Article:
Having met up with other Kellogg students over the summer, I have decided that I definitively have had a very atypical summer. I guess that was a given after deciding not to do a standard MBA summer internship. But I am very happy with my summer and am excited with how things are going. Let me give you a breakdown of my typical day:
10-11am: Wake up at 10-11am and eat some breakfast in my boxers.
12pm: Check my email and look at where I left off coding from yesterday (still in my boxers). Figure out what I am going to do today.
1pm: Make some lunch and watch SportsCenter (boxers).
2pm: Head over to Cafe Ambrosia (no longer in boxers...but usually in a t-shirt, shorts, and sandals). Order a medium iced mocha. Plop down and start my daily code marathon. I prefer to sit facing the window, which gives my eyes something to look at while I figure out how I want to code something.
9pm: Cafe Ambrosia closes. Pick up some take out and head back to apartment.
10pm: Watch something recorded on my DVR (Man vs. Wild has been my recent obsession).
12am: Return to code monkey state.
4-5am: Get tired. Read a chapter from a book (currently reading Founders at Work). Sleep.
Rinse and repeat.
Mix in some meetings, gym time, and errands, and that's pretty much been my life every day this summer, including weekends. I definitely don't think it is the life for everyone. But I wake up every morning pretty excited to get something done. I have little idea how things will turn out, but I am optimistic there is an opportunity. I also am pretty damn scared. Every morning, one of the first thoughts in my head is, "Crap! I only have x weeks of summer left! I need to have something to show or else people will think I just sat on my ass all summer." Of course I have pretty much sat on my ass all summer, but I was coding at the same time.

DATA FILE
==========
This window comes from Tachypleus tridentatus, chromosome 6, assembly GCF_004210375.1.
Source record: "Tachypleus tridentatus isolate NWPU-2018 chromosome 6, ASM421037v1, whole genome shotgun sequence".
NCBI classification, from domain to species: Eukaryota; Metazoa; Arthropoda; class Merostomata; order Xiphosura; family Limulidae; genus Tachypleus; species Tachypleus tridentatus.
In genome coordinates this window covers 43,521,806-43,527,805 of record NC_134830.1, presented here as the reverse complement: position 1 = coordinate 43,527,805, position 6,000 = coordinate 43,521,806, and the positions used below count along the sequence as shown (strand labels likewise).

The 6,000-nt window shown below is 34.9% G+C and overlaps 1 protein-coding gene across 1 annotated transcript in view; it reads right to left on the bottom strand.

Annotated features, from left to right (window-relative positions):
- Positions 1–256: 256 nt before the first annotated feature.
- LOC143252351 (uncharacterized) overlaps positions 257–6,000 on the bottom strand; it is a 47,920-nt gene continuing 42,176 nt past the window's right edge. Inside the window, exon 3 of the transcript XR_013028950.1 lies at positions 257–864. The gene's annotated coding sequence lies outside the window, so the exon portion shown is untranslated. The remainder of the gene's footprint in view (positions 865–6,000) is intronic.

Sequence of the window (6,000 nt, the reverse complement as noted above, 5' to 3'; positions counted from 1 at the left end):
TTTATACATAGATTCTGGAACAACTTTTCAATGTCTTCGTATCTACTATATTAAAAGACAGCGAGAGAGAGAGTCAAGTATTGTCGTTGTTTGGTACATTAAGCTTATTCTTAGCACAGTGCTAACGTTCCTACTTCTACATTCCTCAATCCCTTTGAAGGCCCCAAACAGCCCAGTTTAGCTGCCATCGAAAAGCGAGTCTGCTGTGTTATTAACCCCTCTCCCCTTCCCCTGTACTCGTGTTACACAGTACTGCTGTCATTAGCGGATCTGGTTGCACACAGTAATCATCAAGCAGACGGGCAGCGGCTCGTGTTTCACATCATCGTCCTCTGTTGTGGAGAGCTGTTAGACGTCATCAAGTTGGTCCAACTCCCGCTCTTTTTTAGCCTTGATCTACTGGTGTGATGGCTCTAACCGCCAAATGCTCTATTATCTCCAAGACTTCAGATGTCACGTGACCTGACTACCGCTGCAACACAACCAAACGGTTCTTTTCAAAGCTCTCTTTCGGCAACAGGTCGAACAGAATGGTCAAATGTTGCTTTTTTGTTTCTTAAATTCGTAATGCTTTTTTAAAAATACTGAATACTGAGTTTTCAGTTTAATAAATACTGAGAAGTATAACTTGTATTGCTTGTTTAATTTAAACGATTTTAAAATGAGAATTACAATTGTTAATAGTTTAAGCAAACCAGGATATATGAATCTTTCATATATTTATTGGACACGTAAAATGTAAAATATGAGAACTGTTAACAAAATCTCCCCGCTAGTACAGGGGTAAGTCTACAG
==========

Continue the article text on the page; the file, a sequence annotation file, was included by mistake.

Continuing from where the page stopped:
Nerd Alert below...do not cross unless a geek.
During the first part of the summer, I focused on learning Ruby on Rails, which is a new web development language created by the guys at 37signals in Chicago. It is probably the best web development language I have used...from the developer's perspective. I now know why people love using it. But the biggest concern for me is scaling. I have done a lot of research on scaling systems that were built on Rails, and people have made a lot of progress with it. Obviously the guys at Twitter have been able to work around its limitations, but not before they hit their own well-published obstacles. I choose to use Rails because I needed a rapid development environment. The initial version of the site is a proof of concept that hopefully will gain traction. If scaling becomes an issue, then that is a problem I'd rather have than a ghost town of a website. Nonetheless, I am keeping the issue in the back of my mind and will definitely be watching for bottlenecks after rollout.